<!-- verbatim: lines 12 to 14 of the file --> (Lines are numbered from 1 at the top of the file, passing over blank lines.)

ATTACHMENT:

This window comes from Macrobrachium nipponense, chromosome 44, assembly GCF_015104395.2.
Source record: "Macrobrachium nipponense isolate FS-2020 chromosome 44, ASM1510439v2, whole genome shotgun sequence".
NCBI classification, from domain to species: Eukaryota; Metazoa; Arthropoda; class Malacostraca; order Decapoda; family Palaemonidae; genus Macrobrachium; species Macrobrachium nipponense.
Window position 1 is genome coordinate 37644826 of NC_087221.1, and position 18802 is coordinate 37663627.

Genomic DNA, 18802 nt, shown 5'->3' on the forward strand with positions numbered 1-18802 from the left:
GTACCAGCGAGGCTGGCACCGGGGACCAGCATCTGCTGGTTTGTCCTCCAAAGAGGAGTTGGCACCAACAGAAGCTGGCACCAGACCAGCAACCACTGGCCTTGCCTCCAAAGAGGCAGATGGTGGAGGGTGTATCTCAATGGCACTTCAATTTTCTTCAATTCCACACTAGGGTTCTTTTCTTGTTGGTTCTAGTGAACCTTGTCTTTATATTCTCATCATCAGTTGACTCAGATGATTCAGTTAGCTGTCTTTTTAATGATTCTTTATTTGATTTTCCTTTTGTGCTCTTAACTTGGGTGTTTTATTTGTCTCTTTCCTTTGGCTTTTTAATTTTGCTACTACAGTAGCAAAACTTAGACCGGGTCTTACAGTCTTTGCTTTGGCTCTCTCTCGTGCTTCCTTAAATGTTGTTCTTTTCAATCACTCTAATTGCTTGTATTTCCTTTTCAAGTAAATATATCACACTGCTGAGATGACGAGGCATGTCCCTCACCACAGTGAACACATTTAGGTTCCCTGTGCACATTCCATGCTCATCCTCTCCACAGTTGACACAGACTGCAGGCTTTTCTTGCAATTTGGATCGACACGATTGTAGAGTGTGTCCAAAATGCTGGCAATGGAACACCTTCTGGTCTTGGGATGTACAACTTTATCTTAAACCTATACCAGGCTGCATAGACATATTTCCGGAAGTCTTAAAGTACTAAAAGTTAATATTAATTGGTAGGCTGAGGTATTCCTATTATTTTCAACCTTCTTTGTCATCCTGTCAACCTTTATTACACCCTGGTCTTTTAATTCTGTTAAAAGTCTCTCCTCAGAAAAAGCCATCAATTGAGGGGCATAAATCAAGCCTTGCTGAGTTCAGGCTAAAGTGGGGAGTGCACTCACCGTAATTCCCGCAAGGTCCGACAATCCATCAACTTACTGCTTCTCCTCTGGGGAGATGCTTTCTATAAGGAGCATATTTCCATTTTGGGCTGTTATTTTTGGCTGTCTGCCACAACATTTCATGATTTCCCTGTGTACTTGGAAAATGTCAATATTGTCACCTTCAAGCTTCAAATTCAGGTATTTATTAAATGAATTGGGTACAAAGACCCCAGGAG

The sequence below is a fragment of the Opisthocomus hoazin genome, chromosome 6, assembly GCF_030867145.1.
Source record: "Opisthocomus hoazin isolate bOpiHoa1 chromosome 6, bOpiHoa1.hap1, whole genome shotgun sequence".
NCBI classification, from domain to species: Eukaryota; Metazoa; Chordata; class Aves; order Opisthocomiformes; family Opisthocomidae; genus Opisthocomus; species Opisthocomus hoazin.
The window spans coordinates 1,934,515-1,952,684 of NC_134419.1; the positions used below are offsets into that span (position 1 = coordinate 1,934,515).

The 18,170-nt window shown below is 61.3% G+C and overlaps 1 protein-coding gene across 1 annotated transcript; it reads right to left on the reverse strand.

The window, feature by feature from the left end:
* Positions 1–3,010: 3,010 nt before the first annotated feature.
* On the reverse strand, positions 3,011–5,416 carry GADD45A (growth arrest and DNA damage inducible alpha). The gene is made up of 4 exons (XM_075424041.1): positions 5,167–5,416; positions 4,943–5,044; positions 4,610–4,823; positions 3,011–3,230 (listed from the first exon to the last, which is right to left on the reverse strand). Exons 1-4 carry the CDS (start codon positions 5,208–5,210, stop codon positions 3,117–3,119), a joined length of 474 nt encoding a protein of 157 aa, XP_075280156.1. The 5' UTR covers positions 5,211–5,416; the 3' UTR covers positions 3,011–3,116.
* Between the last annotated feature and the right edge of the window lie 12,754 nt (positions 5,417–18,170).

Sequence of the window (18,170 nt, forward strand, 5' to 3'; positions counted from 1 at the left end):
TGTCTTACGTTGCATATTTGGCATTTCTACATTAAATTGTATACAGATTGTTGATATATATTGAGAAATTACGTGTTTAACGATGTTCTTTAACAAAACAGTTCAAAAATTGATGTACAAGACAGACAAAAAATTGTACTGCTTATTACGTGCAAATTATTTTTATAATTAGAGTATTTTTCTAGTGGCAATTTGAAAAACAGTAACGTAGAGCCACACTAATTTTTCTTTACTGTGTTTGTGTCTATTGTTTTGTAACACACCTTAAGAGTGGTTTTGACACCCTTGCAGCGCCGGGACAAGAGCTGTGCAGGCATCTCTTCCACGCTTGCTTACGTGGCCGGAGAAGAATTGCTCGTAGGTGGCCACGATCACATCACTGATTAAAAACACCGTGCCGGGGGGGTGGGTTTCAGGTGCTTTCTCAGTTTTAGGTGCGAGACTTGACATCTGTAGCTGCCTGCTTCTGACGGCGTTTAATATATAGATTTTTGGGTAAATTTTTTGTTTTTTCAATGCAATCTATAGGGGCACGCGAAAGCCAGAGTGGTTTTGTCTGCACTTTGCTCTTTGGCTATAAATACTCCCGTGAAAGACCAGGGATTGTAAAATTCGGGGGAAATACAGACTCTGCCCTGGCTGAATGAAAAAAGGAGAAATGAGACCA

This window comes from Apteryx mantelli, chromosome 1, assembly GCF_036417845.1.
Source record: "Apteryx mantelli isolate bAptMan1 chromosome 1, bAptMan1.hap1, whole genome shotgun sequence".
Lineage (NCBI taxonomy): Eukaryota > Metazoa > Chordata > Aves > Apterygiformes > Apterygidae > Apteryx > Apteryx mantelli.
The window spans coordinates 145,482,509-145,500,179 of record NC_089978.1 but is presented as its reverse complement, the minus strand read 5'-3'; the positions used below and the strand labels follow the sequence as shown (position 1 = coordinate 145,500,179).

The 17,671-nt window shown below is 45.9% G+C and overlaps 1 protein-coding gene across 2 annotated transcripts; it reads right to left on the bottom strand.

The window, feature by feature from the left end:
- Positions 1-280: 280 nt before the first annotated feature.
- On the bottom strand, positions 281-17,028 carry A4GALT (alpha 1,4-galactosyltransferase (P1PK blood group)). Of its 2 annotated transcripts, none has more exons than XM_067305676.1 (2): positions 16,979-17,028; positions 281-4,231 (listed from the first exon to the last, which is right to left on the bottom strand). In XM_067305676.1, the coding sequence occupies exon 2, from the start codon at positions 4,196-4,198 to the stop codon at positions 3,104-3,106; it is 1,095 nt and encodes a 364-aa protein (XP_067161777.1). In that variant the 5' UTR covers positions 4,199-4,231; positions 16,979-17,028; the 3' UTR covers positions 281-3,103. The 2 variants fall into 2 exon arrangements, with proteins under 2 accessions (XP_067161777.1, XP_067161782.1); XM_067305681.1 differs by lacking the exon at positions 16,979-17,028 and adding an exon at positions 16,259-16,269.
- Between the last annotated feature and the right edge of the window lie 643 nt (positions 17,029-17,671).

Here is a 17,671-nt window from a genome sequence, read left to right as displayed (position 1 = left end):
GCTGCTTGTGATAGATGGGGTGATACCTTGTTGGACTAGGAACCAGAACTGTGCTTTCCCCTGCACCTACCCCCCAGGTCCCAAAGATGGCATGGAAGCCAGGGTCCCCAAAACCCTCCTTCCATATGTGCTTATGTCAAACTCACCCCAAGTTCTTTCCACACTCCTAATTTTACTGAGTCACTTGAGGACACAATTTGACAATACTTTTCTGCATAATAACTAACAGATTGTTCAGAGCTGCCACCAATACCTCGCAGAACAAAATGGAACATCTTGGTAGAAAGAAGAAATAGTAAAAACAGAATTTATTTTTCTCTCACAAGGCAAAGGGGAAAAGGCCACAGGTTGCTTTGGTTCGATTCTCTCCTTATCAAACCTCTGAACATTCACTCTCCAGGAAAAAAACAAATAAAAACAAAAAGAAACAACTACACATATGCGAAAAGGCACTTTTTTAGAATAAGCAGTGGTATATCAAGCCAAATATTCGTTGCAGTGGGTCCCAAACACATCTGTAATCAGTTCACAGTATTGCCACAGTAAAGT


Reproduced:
The window, feature by feature from the left end:
* Positions 1–3,010: 3,010 nt before the first annotated feature.
* On the reverse strand, positions 3,011–5,416 carry GADD45A (growth arrest and DNA damage inducible alpha). The gene is made up of 4 exons (XM_075424041.1): positions 5,167–5,416; positions 4,943–5,044; positions 4,610–4,823; positions 3,011–3,230 (listed from the first exon to the last, which is right to left on the reverse strand). Exons 1-4 carry the CDS (start codon positions 5,208–5,210, stop codon positions 3,117–3,119), a joined length of 474 nt encoding a protein of 157 aa, XP_075280156.1. The 5' UTR covers positions 5,211–5,416; the 3' UTR covers positions 3,011–3,116.